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07 Aug 2020
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W96 ATLAS results boost therapeutic potential of LA cabotegravir-rilpivirine as HIV-1 maintenance

Audrey Abella
17 Nov 2020

The monthly injectable regimen comprising the INSTI* cabotegravir and the NNRTI** rilpivirine long-acting (CAB+RPV LA) maintained virological suppression (ie, plasma HIV-1 RNA <50 copies/mL) in almost all participants of the phase III ATLAS*** trial who entered the extension phase, according to the 96-week analysis presented at HIV Glasgow 2020.

In the week 48 analysis of ATLAS, the monthly injectable CAB+RPV LA regimen was noninferior to a three-drug daily oral ART for adults living with HIV-1. [N Engl J Med 2020;382:1112-1123]

“The [current] longer-term efficacy, safety and tolerability data, in addition to patient preference data, complement the positive results collected at week 48 and support the therapeutic potential of injectable CAB+RPV LA treatment in people living with HIV-1,” said the researchers. "LA injectable therapies [may] address some challenges associated with daily oral antiretroviral therapy (ART; eg, pill fatigue, drug/food interactions, stigma and suboptimal adherence).”

In the 52-week maintenance phase of ATLAS, 705 virologically suppressed patients (median age 42 years, 67 percent male) who were exposed to ART were randomized 1:1 to either continue with their daily oral ART regimen or switch to the monthly injectable CAB+RPV LA therapy. Following which, participants could opt to transition to ATLAS-2M#, enter an extension phase, or withdraw from the trial. Those who entered the extension phase at week 52 (n=52) either continued the monthly injectable CAB+RPV LA therapy (LA arm) or switched from the oral to the injectable regimen (switch arm). A 4-week oral lead-in phase with CAB+RPV preceded the switch in both the maintenance and the extension phases. [HIV Glasgow, abstract P006]

At the week-96 assessment of the extension-phase data, almost all participants in both LA and switch arms (100 percent and 97 percent) maintained virological suppression. Only one patient in the switch arm had HIV-1 RNA 50 copies/mL. Moreover, there were no participants with confirmed virologic failure (ie, two consecutive HIV-1 RNA 200 copies/mL).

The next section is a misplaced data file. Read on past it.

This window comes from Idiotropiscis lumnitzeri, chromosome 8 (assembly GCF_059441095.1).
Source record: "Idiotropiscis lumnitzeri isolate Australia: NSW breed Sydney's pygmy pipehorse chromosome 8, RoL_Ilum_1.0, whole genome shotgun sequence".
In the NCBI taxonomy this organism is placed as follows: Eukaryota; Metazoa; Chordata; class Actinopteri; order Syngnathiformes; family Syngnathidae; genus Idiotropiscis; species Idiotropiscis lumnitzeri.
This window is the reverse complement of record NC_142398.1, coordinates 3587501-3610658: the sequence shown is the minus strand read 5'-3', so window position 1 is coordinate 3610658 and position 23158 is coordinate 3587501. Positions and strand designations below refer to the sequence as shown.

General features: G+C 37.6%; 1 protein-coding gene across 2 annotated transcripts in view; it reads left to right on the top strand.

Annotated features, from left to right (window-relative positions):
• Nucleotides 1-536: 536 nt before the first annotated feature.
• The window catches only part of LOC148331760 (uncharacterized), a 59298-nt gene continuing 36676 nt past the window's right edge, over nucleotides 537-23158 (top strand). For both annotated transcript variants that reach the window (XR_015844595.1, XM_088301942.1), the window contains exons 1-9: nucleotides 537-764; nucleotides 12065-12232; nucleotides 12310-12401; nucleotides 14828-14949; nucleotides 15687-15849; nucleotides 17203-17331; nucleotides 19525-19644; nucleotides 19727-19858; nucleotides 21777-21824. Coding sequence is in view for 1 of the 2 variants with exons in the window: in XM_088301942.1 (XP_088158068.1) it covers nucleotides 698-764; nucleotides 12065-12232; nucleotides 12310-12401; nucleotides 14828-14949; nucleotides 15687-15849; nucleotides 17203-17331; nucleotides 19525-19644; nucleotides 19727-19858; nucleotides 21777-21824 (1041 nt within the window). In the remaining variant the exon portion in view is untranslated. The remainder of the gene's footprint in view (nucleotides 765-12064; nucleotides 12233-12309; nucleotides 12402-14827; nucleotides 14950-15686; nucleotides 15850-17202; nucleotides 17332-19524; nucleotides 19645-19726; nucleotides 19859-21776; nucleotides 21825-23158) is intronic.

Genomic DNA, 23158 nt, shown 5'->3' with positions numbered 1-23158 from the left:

The LA and switch arms had similar rates of adverse events (AEs) leading to withdrawal (2 vs 1), drug-related AEs leading to withdrawal (one in each arm), and serious AEs (two in each arm). The most common drug-related AE was injection site reactions (ISRs; n=154 [LA] and 238 [switch]), which were mostly mild (n=134 and 184, respectively) in severity and were of short duration (median duration 3 days).

Excluding ISRs, the most common AEs were nasopharyngitis, headache, upper respiratory tract infection, and diarrhoea. Most drug-related AEs were grade 1/2, and occurred at a frequency of <1 percent.

“Overall treatment satisfaction for the LA arm participants remained at a high level through week 96, with large improvements from baseline across all timepoints,” said the researchers. Moreover, all 27 participants in the switch arm who responded to the questionnaire at week 96 expressed that they preferred LA therapy over the daily oral regimen.

 

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Most Read Articles
07 Aug 2020
Concomitant treatment with a nonsteroidal anti-inflammatory drug (NSAID) following myocardial infarction (MI) is associated with a higher risk of cardiovascular and bleeding events, a study has shown.
Roshini Claire Anthony, 06 Oct 2020

Several strategies have been proposed to help manage the adverse events (AEs) that emerged during the BEACON CRC trial which assessed the effect of encorafenib plus cetuximab in patients with BRAF V600E mutant metastatic colorectal cancer (mCRC) who had progressed after one or two prior regimens.